It is a common mistake in trade secret litigation for the company seeking protection for its trade secrets to fail to explain what trade secrets it wishes to protect. Courts require that plaintiffs describe their trade secret with a certain degree of particularity. Failing to do that can be fatal to trade secret claims. Peter Mavrick is a Miami business litigation lawyer, and also represents clients in business litigation in Fort Lauderdale, Boca Raton, and Palm Beach. The Mavrick Law Firm represents clients in breach of contract litigation, non-compete agreement litigation, trade secret litigation, trademark infringement litigation, and other legal disputes in federal and state courts and in arbitration.
In business litigation alleging trade secret misappropriation, plaintiffs often focus on how a trade secret was misappropriated rather than what was misappropriated. A trade secret case is not like a regular civil theft or other misappropriation case. How a party lost its trade secret is less important than what was taken. Unlike other theft-related torts, “misappropriation” under the Florida Uniform Trade Secret Act also includes circumstances when a party simply possesses the trade secret material. § 688.002(2) (defining trade secrets misappropriation to include possession of the material in certain circumstances). A plaintiff does not merely have to prove that confidential information was stolen, it must also prove that what was stolen qualifies as a trade secret under Florida or federal law. Particularly, trade secret is defined under Florida law as “information, including a formula, pattern, compilation, program, device, method, technique, or process that [d]erives independent economic value, actual or potential, from not being generally known to, and not being readily ascertainable by proper means by, other persons who can obtain economic value from its disclosure or use; and [i]s the subject of efforts that are reasonable under the circumstances to maintain its secrecy.” § 688.002 (4), Florida Statutes.
Plaintiffs in business litigation asserting theft of a trade secret must be able to show that what was taken is valuable because it is secret. The plaintiff must also show acted reasonably in trying to keep its information secret. A litigant that fails to adequately explain what its trade secret is will inherently fail to prove that what was misappropriated qualifies as a trade secret. “In order to ascertain whether trade secrets exist, the information at issue must be disclosed.” Lovell Farms, Inc. v. Levy, 641 So. 2d 103 (Fla. 3d DCA 1994); Revello Med. Mgmt., Inc. v. Med-Data Infotech USA, Inc., 50 So. 3d 678 (Fla. 2d DCA 2010) (“The plaintiff must, as a threshold matter, establish that the trade secret exists. To do so, it must disclose the information at issue”). “[I]t is insufficient to describe the trade secrets by generic category, such as the components of the night vision devices to which the alleged trade secrets relate. Rather, [plaintiff] must identify the specific characteristics of each trade secret, such as a particular drawing, process, procedure or cost/pricing data. It must also describe with reasonable particularity all of its trade secrets, including those involving “business methods, know-how, machines, manufacturing process and procedure, marketing information, pricing data, product designs and manufacturing information […].” Knights Armament Co. v. Optical Sys. Tech., Inc., 254 F.R.D. 463, (M.D. Fla. 2008).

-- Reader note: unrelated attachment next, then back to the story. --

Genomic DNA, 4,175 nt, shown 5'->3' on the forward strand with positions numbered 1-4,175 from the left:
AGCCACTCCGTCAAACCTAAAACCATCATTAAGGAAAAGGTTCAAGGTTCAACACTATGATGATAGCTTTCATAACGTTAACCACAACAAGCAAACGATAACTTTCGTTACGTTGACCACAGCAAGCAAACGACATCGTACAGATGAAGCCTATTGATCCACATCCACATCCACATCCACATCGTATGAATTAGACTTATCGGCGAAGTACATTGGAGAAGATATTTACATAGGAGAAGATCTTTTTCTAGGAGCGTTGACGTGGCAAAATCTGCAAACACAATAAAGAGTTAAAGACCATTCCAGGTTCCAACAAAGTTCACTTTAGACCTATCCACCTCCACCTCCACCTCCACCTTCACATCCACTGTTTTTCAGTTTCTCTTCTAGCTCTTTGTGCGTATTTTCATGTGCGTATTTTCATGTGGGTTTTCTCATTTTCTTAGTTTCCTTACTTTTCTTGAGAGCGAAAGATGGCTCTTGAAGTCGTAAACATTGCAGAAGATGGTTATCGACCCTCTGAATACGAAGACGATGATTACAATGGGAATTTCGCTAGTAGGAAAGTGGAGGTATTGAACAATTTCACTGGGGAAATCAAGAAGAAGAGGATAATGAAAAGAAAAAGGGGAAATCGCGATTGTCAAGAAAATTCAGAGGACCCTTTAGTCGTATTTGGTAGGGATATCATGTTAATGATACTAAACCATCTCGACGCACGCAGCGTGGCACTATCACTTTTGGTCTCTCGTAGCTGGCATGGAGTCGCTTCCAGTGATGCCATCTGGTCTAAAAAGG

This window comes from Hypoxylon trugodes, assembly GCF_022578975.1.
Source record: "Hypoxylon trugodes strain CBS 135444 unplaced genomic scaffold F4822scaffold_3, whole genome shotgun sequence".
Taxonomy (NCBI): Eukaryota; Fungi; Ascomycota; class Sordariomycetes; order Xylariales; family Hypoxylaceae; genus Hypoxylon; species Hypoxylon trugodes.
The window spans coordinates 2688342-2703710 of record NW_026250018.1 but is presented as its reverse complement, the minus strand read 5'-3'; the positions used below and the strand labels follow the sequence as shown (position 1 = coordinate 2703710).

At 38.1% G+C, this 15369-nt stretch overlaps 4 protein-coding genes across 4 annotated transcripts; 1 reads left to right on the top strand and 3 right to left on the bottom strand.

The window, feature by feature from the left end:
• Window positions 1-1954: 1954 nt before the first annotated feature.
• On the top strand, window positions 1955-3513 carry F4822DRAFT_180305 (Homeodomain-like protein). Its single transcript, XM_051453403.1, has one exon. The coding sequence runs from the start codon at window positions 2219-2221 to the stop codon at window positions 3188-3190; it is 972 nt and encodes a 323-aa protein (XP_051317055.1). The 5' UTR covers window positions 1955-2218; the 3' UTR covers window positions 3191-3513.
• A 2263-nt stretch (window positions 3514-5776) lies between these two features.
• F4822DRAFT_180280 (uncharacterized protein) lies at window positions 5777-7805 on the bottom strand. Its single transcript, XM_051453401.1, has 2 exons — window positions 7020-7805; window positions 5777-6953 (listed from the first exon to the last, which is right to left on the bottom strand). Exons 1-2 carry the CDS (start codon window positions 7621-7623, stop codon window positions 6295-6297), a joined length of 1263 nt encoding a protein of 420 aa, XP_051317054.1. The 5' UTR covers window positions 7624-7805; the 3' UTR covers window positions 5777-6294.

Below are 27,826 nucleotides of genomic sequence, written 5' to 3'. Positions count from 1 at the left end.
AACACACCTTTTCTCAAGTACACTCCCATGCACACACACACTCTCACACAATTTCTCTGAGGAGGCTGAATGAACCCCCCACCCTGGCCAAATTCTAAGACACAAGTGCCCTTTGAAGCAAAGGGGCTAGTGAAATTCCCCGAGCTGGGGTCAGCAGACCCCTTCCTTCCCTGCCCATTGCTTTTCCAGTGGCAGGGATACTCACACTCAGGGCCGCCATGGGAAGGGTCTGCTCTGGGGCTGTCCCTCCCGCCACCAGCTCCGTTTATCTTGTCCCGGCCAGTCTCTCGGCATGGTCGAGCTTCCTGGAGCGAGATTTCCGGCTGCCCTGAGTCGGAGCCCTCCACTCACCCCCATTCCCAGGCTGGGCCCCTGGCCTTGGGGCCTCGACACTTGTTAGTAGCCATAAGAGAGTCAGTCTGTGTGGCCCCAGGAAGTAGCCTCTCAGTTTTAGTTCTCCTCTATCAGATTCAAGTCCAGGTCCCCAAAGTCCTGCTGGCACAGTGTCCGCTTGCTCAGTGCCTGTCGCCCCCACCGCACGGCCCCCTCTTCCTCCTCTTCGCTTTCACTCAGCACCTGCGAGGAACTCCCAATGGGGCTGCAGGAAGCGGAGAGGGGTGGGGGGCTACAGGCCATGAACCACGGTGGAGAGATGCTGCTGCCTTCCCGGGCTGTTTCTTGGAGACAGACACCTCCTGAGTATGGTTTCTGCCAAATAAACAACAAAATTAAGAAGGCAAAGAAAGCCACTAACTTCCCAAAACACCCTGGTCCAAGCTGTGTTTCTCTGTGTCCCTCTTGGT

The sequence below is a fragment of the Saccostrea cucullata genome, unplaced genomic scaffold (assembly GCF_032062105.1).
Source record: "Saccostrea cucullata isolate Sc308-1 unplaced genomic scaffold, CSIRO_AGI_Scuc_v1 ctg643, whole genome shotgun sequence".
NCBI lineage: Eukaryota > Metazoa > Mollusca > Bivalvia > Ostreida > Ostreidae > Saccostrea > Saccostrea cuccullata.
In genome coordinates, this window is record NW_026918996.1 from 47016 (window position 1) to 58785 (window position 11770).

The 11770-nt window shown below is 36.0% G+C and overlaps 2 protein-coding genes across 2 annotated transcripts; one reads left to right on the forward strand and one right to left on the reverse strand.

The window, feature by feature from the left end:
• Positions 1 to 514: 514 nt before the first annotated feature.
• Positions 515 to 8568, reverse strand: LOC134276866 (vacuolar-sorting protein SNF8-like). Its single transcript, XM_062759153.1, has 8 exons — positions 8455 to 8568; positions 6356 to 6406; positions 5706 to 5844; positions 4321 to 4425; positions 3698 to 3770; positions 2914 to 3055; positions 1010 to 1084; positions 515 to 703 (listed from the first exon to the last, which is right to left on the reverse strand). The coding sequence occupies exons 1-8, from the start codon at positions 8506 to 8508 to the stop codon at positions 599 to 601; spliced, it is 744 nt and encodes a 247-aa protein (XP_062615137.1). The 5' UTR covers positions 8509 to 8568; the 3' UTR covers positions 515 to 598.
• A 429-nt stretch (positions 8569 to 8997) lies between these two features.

There are different degrees of disclosure necessary at various stages of business litigation concerning trade secrets. At the outset of a trade secret case in federal court, “the plaintiff need only allege sufficient facts to plausibly show a trade secret was involved and to give the defendant notice of the material it claims constituted a trade secret.” DynCorp Int’l v. AAR Airlift Group, Inc., 664 Fed. Appx. 844 (11th Cir. 2016). At the discovery stage, the requirement of specificity is heightened. “In trade secret misappropriation cases, a plaintiff is required to identify with reasonable particularity the trade secrets at issue before proceeding with discovery.” AAR Mfg., Inc. v. Matrix Composites, Inc., 98 So. 3d 186 (Fla. 5th DCA 2012). A plaintiff can lose its case by failing to adequately describe a trade secret at trial. “It is not enough to point to broad areas of technology and assert that something there must have been secret and misappropriated. The plaintiff must show concrete secrets.” Composite Marine Propellers, Inc. v. Van Der Woude, 962 F.2d 1263, 1266 (7th Cir. 1992) (reversing jury verdict for want of proof of trade secret misappropriation under the Uniform Trade Secret Act which was also adopted by Florida).
A plaintiff risks losing its trade secret case if it does not adequately define what trade secrets it seeks to protect. A plaintiff that is well-versed in the requirements of the Florida Uniform Trade Secret Act can avoid these consequences by carefully describing the trade secrets at issue. Peter Mavrick is a Miami-Dade business litigation attorney who also practices business litigation in Fort Lauderdale, Boca Raton, and Palm Beach. This article does not serve as a substitute for legal advice tailored to a particular situation.